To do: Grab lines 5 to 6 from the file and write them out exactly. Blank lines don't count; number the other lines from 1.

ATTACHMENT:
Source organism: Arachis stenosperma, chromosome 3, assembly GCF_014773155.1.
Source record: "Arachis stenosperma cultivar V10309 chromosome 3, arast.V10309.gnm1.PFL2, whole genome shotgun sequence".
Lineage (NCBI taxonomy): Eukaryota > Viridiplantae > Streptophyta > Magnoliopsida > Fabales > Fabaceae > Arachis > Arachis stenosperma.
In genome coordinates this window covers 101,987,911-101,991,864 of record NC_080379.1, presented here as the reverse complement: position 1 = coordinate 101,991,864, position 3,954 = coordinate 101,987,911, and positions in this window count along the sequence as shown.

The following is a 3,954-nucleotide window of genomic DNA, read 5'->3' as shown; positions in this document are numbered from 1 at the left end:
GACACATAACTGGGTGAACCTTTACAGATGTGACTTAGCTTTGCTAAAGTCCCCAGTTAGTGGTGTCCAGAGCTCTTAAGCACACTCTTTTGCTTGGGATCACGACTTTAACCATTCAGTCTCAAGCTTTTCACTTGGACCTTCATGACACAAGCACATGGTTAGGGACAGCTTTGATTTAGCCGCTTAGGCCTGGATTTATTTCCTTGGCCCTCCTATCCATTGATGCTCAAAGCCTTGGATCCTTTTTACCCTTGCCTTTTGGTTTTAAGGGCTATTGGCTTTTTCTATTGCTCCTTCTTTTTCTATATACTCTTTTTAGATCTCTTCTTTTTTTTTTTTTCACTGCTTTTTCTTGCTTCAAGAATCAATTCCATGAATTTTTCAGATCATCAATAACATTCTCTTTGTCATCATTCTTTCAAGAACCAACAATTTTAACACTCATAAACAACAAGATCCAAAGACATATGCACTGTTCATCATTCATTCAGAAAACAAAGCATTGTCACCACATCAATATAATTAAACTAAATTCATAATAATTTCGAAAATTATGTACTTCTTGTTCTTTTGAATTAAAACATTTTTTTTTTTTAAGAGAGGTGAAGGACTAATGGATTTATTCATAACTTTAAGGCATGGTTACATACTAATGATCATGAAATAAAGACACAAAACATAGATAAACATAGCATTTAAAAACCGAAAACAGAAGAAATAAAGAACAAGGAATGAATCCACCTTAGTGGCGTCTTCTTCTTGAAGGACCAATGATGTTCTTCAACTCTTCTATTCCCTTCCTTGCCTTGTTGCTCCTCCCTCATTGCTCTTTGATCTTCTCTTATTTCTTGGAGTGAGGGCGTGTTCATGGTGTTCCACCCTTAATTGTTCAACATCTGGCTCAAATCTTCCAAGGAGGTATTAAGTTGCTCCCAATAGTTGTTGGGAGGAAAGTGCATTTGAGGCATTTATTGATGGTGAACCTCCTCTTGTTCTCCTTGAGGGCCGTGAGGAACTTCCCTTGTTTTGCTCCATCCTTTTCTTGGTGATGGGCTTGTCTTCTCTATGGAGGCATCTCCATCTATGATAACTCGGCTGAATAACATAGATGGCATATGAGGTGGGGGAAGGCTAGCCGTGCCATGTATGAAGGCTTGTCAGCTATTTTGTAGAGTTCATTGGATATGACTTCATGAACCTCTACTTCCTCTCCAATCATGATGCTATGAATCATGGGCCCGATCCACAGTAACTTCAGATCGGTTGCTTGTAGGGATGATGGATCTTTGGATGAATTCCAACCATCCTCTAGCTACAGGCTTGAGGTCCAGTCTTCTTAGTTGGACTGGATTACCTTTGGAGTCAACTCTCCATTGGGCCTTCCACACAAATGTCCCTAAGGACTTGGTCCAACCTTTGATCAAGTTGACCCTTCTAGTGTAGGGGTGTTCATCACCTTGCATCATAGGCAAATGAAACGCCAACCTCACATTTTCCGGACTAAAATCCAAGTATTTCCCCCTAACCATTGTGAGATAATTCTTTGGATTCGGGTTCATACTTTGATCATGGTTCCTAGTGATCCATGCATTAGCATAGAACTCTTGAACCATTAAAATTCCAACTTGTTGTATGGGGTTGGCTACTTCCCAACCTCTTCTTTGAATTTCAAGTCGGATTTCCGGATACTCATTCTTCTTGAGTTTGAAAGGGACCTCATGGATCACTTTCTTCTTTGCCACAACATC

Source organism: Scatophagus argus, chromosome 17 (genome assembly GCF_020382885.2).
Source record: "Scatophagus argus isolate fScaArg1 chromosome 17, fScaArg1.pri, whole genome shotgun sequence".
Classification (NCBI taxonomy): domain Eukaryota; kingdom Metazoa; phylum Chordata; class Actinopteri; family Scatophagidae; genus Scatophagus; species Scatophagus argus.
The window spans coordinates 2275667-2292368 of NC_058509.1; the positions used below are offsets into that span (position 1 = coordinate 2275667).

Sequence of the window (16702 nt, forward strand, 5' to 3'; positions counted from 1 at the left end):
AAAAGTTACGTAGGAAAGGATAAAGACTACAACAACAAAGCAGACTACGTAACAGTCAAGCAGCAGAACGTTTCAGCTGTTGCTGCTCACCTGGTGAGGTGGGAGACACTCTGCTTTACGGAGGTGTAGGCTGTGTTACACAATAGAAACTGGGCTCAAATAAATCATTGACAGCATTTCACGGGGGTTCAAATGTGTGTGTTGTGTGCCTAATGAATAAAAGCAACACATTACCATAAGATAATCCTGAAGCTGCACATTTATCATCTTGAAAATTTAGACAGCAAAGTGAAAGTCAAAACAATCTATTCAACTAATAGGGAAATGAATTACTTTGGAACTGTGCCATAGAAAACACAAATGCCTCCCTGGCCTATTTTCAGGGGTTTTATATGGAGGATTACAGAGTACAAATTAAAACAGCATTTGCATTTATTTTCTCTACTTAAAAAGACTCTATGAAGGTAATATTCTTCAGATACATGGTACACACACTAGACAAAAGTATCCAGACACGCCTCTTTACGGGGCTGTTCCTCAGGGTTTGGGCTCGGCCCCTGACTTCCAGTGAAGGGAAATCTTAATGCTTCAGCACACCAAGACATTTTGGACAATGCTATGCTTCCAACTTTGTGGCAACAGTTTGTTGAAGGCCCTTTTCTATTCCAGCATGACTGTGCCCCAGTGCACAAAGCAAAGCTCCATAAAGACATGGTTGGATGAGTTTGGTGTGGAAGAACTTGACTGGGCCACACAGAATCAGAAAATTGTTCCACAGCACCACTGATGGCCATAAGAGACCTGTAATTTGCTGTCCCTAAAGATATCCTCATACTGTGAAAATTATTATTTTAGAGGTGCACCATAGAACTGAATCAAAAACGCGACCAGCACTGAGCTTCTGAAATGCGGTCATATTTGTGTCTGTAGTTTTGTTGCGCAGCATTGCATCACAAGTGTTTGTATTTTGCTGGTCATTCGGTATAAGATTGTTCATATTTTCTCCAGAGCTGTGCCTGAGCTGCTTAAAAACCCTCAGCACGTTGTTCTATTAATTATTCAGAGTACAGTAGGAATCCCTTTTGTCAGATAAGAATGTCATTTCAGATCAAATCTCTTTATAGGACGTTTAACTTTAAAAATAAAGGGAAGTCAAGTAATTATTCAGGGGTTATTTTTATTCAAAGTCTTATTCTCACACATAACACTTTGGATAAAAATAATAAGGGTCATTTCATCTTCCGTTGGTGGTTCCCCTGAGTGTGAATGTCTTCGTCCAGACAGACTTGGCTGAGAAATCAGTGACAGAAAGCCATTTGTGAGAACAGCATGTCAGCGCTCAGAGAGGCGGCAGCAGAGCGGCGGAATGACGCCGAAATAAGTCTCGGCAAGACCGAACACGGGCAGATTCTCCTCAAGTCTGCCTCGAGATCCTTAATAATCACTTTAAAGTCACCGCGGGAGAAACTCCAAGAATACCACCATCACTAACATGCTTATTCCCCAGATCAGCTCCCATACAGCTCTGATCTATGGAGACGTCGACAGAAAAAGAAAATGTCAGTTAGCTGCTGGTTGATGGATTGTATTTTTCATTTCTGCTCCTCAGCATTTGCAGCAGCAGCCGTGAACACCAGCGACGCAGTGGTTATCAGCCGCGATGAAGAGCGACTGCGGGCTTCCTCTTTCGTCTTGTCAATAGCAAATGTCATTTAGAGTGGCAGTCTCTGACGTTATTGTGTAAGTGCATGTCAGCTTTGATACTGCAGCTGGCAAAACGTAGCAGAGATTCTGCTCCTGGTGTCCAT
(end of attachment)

The following is a 3,954-nucleotide window of genomic DNA, read 5'->3' as shown; positions in this document are numbered from 1 at the left end:
GACACATAACTGGGTGAACCTTTACAGATGTGACTTAGCTTTGCTAAAGTCCCCAGTTAGTGGTGTCCAGAGCTCTTAAGCACACTCTTTTGCTTGGGATCACGACTTTAACCATTCAGTCTCAAGCTTTTCACTTGGACCTTCATGACACAAGCACATGGTTAGGGACAGCTTTGATTTAGCCGCTTAGGCCTGGATTTATTTCCTTGGCCCTCCTATCCATTGATGCTCAAAGCCTTGGATCCTTTTTACCCTTGCCTTTTGGTTTTAAGGGCTATTGGCTTTTTCTATTGCTCCTTCTTTTTCTATATACTCTTTTTAGATCTCTTCTTTTTTTTTTTTTCACTGCTTTTTCTTGCTTCAAGAATCAATTCCATGAATTTTTCAGATCATCAATAACATTCTCTTTGTCATCATTCTTTCAAGAACCAACAATTTTAACACTCATAAACAACAAGATCCAAAGACATATGCACTGTTCATCATTCATTCAGAAAACAAAGCATTGTCACCACATCAATATAATTAAACTAAATTCATAATAATTTCGAAAATTATGTACTTCTTGTTCTTTTGAATTAAAACATTTTTTTTTTTTAAGAGAGGTGAAGGACTAATGGATTTATTCATAACTTTAAGGCATGGTTACATACTAATGATCATGAAATAAAGACACAAAACATAGATAAACATAGCATTTAAAAACCGAAAACAGAAGAAATAAAGAACAAGGAATGAATCCACCTTAGTGGCGTCTTCTTCTTGAAGGACCAATGATGTTCTTCAACTCTTCTATTCCCTTCCTTGCCTTGTTGCTCCTCCCTCATTGCTCTTTGATCTTCTCTTATTTCTTGGAGTGAGGGCGTGTTCATGGTGTTCCACCCTTAATTGTTCAACATCTGGCTCAAATCTTCCAAGGAGGTATTAAGTTGCTCCCAATAGTTGTTGGGAGGAAAGTGCATTTGAGGCATTTATTGATGGTGAACCTCCTCTTGTTCTCCTTGAGGGCCGTGAGGAACTTCCCTTGTTTTGCTCCATCCTTTTCTTGGTGATGGGCTTGTCTTCTCTATGGAGGCATCTCCATCTATGATAACTCGGCTGAATAACATAGATGGCATATGAGGTGGGGGAAGGCTAGCCGTGCCATGTATGAAGGCTTGTCAGCTATTTTGTAGAGTTCATTGGATATGACTTCATGAACCTCTACTTCCTCTCCAATCATGATGCTATGAATCATGGGCCCGATCCACAGTAACTTCAGATCGGTTGCTTGTAGGGATGATGGATCTTTGGATGAATTCCAACCATCCTCTAGCTACAGGCTTGAGGTCCAGTCTTCTTAGTTGGACTGGATTACCTTTGGAGTCAACTCTCCATTGGGCCTTCCACACAAATGTCCCTAAGGACTTGGTCCAACCTTTGATCAAGTTGACCCTTCTAGTGTAGGGGTGTTCATCACCTTGCATCATAGGCAAATGAAACGCCAACCTCACATTTTCCGGACTAAAATCCAAGTATTTCCCCCTAACCATTGTGAGATAATTCTTTGGATTCGGGTTCATACTTTGATCATGGTTCCTAGTGATCCATGCATTAGCATAGAACTCTTGAACCATTAAAATTCCAACTTGTTGTATGGGGTTGGCTACTTCCCAACCTCTTCTTTGAATTTCAAGTCGGATTTCCGGATACTCATTCTTCTTGAGTTTGAAAGGGACCTCATGGATCACTTTCTTCTTTGCCACAACATC